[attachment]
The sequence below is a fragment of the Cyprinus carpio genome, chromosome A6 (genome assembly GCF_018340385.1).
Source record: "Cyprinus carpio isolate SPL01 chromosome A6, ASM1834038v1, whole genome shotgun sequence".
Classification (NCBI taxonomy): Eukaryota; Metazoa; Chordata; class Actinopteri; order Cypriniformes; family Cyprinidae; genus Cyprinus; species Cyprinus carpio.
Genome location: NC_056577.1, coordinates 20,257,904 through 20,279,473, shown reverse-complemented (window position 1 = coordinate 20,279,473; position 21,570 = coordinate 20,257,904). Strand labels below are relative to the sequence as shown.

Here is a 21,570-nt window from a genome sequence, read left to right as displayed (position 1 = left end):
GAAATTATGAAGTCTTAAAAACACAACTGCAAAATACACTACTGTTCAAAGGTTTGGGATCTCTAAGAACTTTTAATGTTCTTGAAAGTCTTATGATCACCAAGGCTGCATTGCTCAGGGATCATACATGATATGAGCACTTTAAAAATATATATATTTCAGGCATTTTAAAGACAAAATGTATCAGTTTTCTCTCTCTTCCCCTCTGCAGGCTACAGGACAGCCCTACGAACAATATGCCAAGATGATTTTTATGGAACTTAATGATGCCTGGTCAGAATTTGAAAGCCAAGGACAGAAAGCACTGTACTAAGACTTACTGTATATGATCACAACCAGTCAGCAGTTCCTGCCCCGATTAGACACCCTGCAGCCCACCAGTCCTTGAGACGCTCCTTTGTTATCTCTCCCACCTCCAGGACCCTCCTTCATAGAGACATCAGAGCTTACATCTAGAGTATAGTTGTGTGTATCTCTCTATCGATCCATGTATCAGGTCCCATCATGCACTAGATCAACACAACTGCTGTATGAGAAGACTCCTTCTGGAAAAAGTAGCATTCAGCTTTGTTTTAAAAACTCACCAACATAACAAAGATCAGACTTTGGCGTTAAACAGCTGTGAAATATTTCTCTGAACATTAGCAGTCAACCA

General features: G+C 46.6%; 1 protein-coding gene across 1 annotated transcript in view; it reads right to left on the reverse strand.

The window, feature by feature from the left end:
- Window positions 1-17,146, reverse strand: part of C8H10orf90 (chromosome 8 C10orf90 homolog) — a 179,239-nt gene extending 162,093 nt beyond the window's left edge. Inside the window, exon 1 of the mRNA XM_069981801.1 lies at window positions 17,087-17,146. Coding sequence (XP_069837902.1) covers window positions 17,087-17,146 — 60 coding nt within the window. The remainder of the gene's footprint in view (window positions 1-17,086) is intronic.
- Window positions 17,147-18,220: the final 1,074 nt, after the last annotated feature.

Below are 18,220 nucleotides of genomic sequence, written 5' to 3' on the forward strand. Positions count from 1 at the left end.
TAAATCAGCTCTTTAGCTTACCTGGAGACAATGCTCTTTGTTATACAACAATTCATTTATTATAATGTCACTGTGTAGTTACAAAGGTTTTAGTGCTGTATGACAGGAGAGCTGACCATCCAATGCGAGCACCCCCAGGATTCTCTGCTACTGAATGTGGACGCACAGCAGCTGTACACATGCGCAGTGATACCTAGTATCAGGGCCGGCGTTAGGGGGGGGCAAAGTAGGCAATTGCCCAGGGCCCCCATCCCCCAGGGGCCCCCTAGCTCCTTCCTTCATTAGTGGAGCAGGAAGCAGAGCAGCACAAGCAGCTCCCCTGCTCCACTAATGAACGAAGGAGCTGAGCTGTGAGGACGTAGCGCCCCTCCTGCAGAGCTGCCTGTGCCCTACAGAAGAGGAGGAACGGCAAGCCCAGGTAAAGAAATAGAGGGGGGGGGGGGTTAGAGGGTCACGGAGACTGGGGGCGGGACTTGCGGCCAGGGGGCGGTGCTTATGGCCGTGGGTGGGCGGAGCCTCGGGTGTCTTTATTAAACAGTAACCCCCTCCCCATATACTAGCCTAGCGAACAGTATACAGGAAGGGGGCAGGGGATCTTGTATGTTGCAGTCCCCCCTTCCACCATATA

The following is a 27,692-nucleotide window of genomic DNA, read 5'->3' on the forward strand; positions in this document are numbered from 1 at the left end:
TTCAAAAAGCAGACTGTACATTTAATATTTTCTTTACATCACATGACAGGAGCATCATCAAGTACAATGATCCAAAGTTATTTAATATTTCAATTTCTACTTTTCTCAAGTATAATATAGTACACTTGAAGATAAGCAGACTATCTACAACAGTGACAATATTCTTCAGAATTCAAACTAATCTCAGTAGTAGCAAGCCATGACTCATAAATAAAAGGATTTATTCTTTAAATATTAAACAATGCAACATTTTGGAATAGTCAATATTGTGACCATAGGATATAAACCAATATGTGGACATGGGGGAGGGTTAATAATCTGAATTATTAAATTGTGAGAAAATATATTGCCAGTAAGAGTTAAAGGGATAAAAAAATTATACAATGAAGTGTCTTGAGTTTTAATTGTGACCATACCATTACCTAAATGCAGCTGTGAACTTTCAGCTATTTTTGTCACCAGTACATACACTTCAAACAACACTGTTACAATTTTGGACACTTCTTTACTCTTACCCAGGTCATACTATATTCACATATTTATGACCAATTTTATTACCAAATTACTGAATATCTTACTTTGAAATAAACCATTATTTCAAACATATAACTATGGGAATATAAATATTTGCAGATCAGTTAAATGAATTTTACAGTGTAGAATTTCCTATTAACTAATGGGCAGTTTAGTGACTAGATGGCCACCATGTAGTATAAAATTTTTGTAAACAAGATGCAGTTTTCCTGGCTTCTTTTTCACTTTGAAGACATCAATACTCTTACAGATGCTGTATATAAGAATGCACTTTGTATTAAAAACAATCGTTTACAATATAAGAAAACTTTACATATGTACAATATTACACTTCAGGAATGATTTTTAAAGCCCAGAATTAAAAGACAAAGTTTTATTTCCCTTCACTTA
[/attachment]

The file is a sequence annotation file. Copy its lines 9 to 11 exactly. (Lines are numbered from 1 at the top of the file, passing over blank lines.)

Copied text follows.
- Window positions 1-17,146, reverse strand: part of C8H10orf90 (chromosome 8 C10orf90 homolog) — a 179,239-nt gene extending 162,093 nt beyond the window's left edge. Inside the window, exon 1 of the mRNA XM_069981801.1 lies at window positions 17,087-17,146. Coding sequence (XP_069837902.1) covers window positions 17,087-17,146 — 60 coding nt within the window. The remainder of the gene's footprint in view (window positions 1-17,086) is intronic.
- Window positions 17,147-18,220: the final 1,074 nt, after the last annotated feature.

Below are 18,220 nucleotides of genomic sequence, written 5' to 3' on the forward strand. Positions count from 1 at the left end.